Display an Instagram feed on your WordPress website

Need to display an Instagram feed on your WordPress blog/site? Eaaassssyyy!

In this short little snippet, I’m going to show you how. I’ve done two different implementations of Instagram feeds on WordPress sites recently. The first one, was the display of a single users feed in the footer of a website. The second solution aggregated multiple different user feeds and showed the most recent images that were uploaded across the different feeds.

Today I’m going to share the first method, and then I will follow up this snippet with the aggregated solution in another snippet later this week.

Let’s dive in to the code first and then look at how it works…

WordPress Instagram Feed Snippet

<?php
/**
 * Class used for fetching and displaying Instagram feeds.
 *
 * License: GPLv2 or later
 * License URI: http://www.gnu.org/licenses/gpl-2.0.html
 *
 * WordPress Instagram Feed Class, Copyright 2017 Matt Geri
 *
 * WordPress Instagram Feed Class is distributed under the terms
 * of the GNU GPL.
 *
 * This program is free software: you can redistribute it and/or modify
 * it under the terms of the GNU General Public License as published by
 * the Free Software Foundation, either version 2 of the License, or
 * (at your option) any later version.
 *
 * This program is distributed in the hope that it will be useful,
 * but WITHOUT ANY WARRANTY; without even the implied warranty of
 * MERCHANTABILITY or FITNESS FOR A PARTICULAR PURPOSE. See the
 * GNU General Public License for more details.
 *
 * @since 1.0
 * @package MattGeri
 */

namespace MattGeri;

/**
 * Class Instagram
 *
 * @since 1.0
 * @package MattGeri
 */
class Instagram {
	/**
	 * The transient key used to store the feed results.
	 *
	 * @since 1.0
	 */
	const TRANSIENT_KEY = 'instagram_feed_%s';

	/**
	 * When to expire the transient - set to an hour.
	 *
	 * @since 1.0
	 */
	const TRANSIENT_EXPIRE = 60 * 60 * 24;

	/**
	 * The Instagram endpoint for fetching images.
	 *
	 * @since 1.0
	 */
	const INSTAGRAM_API = 'https://www.instagram.com/%s/media';

	/**
	 * Display an unordered list of Instagram images for a given profile
	 *
	 * @since 0.1
	 * @param string $user The Instagram user id.
	 */
	public function display( $user ) {
		$instagram_feed = $this->fetch( $user );

		if ( ! is_wp_error( $instagram_feed ) && ! empty( $instagram_feed ) ) {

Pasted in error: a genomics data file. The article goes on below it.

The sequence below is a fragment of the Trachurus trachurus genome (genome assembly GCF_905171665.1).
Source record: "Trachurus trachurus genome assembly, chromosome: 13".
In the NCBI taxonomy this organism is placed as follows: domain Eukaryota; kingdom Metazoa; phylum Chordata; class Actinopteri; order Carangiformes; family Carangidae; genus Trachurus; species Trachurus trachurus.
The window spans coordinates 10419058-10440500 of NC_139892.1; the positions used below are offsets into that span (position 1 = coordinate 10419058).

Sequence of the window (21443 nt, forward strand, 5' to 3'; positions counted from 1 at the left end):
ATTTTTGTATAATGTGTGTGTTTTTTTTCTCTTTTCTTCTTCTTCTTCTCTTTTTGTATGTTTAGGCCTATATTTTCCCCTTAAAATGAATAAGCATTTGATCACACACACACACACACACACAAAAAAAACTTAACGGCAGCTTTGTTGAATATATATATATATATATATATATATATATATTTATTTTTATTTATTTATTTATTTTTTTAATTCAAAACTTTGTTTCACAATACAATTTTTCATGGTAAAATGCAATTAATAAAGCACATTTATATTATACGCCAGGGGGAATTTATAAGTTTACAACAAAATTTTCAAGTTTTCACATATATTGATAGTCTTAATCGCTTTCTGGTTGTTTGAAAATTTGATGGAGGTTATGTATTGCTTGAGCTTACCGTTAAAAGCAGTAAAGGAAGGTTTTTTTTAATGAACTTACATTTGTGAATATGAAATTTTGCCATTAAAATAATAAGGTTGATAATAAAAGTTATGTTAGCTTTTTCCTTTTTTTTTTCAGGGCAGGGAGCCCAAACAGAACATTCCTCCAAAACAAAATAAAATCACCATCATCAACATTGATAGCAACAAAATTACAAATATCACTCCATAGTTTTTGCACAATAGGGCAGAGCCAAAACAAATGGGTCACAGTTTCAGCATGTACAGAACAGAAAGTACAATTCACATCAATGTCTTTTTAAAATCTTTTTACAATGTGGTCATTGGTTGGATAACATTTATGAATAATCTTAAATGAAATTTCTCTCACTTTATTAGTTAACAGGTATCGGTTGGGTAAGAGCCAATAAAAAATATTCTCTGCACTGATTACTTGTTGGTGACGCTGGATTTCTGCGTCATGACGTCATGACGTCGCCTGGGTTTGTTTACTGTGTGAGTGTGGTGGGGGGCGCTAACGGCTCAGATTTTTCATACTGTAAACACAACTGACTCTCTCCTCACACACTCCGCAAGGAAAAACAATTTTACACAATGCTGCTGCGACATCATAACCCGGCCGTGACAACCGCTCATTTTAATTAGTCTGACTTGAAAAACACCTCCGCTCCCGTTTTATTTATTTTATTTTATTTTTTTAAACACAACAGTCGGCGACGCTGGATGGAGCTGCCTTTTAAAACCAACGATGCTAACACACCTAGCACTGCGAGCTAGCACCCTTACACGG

?>
			<ul id="instagram">
				<?php foreach ( $instagram_feed as $image ) : ?>
					<li class="instagram-item">
						<a href="">
							<img src="" alt="" title="">
						</a>
					</li>
				<?php endforeach; ?>
			</ul>
			<?php
		} else {
			esc_html_e( 'There was an error retrieving the Instagram feed', 'instagram' );
		}
	}

	/**
	 * Fetch and cache an Instagram feed for a given profile.
	 *
	 * @since 0.1
	 * @param string $user The Instagram user id.
	 * @return array|\WP_Error
	 */
	public function fetch( $user ) {
		$instagram_api = sprintf( self::INSTAGRAM_API, $user );
		$transient_key = sprintf( self::TRANSIENT_KEY, $user );

		if ( false === ( $instagram_feed = get_transient( $transient_key ) ) ) {
			$instagram_feed = array();
			$response       = wp_remote_get( $instagram_api );

			if ( ! is_wp_error( $response ) ) {
				if ( 200 === wp_remote_retrieve_response_code( $response ) ) {
					$body = json_decode( wp_remote_retrieve_body( $response ) );

					if ( ! empty( $body->items ) ) {
						foreach ( $body->items as $image ) {
							$instagram_feed[ $image->created_time ] = array(
								'src'     => $image->images->standard_resolution->url,
								'link'    => $image->link,
								'caption' => $image->caption->text,
							);
						}
					}

					set_transient( $transient_key, $instagram_feed, self::TRANSIENT_EXPIRE );
				} else {
					return new \WP_Error( 'instagram_feed_failed', __( 'Failed to retrieve Instagram feed', 'instagram' ) );
				}
			} else {
				return $response;
			}
		}

		return $instagram_feed;
	}
}

$instagram = new Instagram();
$instagram->display( 'mattgeri' );

How The WordPress Instagram Feed Snippet Works

So! What’s happening in the above snippet?

Line 63: display is a public method that can be called on the class and it will fetch the feed (see line 64) and then output a unordered list (see line 68) of all the images that were returned from the feed.

Line 96: If you’ve got a keen eye, you’ll notice that I’m using a JSON feed that is provided by Instagram to fetch the images that have been uploaded by the user.

Line 112: We then cache the results inside a WordPress transient so that we don’t hit up the Instagram feed on every page load. We cache the results for a day (see line 48)

That’s pretty much it! If something goes wrong, a WP_Error is returned and we handle it gracefully on line 78. Feel free to play around with the class and make it even better! Send me a link once it’s done so that I can check it out.

Free WordPress Instagram Feed Plugin

So just because I can, I’m bundling up this snippet in to a free, open source plugin that you can download and install from the WordPress plugin repo. Check back in a couple days for the plugin URL.

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